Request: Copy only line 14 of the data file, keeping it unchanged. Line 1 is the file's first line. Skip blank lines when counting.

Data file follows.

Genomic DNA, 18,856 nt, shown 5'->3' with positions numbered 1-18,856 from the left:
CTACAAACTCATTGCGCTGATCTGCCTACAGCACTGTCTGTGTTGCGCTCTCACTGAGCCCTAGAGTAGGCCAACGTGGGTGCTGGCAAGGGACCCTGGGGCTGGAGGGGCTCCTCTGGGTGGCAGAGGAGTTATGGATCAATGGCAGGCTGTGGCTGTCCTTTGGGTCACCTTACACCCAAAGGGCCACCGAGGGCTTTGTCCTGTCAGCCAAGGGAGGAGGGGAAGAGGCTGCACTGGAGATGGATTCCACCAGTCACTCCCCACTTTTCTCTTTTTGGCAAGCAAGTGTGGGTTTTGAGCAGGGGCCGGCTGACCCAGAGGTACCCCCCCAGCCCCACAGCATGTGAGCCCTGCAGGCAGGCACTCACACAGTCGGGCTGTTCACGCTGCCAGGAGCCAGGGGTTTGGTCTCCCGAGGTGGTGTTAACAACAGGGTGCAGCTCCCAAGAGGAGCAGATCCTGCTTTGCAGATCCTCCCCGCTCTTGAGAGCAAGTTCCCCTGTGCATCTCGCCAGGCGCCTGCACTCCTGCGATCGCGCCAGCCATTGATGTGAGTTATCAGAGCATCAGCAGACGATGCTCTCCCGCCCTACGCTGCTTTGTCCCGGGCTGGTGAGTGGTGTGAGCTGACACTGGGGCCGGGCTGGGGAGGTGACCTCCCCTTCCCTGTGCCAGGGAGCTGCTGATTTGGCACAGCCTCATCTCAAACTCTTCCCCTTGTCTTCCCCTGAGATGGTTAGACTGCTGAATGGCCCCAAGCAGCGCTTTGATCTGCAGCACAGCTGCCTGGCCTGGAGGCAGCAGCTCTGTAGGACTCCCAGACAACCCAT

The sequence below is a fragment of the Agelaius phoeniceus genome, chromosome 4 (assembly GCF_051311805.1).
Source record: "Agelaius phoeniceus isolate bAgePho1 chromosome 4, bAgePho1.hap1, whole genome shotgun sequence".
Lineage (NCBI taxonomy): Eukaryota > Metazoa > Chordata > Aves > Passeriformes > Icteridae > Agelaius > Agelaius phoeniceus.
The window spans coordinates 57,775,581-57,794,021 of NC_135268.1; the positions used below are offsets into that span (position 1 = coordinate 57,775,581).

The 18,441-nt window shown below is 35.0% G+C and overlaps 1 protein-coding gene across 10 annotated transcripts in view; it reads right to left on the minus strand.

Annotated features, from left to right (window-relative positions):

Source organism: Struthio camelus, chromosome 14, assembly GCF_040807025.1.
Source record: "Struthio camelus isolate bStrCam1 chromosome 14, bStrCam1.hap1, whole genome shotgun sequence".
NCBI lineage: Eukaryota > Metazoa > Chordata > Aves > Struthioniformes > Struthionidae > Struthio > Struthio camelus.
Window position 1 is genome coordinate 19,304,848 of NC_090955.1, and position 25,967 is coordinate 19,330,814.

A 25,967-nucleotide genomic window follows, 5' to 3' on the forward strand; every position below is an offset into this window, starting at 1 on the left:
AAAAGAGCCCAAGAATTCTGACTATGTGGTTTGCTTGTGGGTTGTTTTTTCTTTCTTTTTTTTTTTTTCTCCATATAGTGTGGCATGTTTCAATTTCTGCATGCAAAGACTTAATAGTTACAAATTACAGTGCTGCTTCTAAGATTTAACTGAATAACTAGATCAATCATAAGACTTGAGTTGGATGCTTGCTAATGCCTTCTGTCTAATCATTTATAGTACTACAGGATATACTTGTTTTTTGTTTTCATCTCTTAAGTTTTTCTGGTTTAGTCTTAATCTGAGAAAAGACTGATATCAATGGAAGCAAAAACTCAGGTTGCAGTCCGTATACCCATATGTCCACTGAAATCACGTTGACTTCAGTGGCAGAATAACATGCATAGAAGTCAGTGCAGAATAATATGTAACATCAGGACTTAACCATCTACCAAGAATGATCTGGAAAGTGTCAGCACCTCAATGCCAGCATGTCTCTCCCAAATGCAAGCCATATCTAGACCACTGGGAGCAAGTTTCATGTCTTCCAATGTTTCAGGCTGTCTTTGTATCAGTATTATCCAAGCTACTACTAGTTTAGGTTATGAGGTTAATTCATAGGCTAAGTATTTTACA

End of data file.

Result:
AAAAGAGCCCAAGAATTCTGACTATGTGGTTTGCTTGTGGGTTGTTTTTTCTTTCTTTTTTTTTTTTTCTCCATATAGTGTGGCATGTTTCAATTTCTGCATGCAAAGACTTAATAGTTACAAATTACAGTGCTGCTTCTAAGATTTAACTGAATAACTAGATCAATCATAAGACTTGAGTTGGATGCTTGCTAATGCCTTCTGTCTAATCATTTATAGTACTACAGGATATACTTGTTTTTTGTTTTCATCTCTTAAGTTTTTCTGGTTTAGTCTTAATCTGAGAAAAGACTGATATCAATGGAAGCAAAAACTCAGGTTGCAGTCCGTATACCCATATGTCCACTGAAATCACGTTGACTTCAGTGGCAGAATAACATGCATAGAAGTCAGTGCAGAATAATATGTAACATCAGGACTTAACCATCTACCAAGAATGATCTGGAAAGTGTCAGCACCTCAATGCCAGCATGTCTCTCCCAAATGCAAGCCATATCTAGACCACTGGGAGCAAGTTTCATGTCTTCCAATGTTTCAGGCTGTCTTTGTATCAGTATTATCCAAGCTACTACTAGTTTAGGTTATGAGGTTAATTCATAGGCTAAGTATTTTACA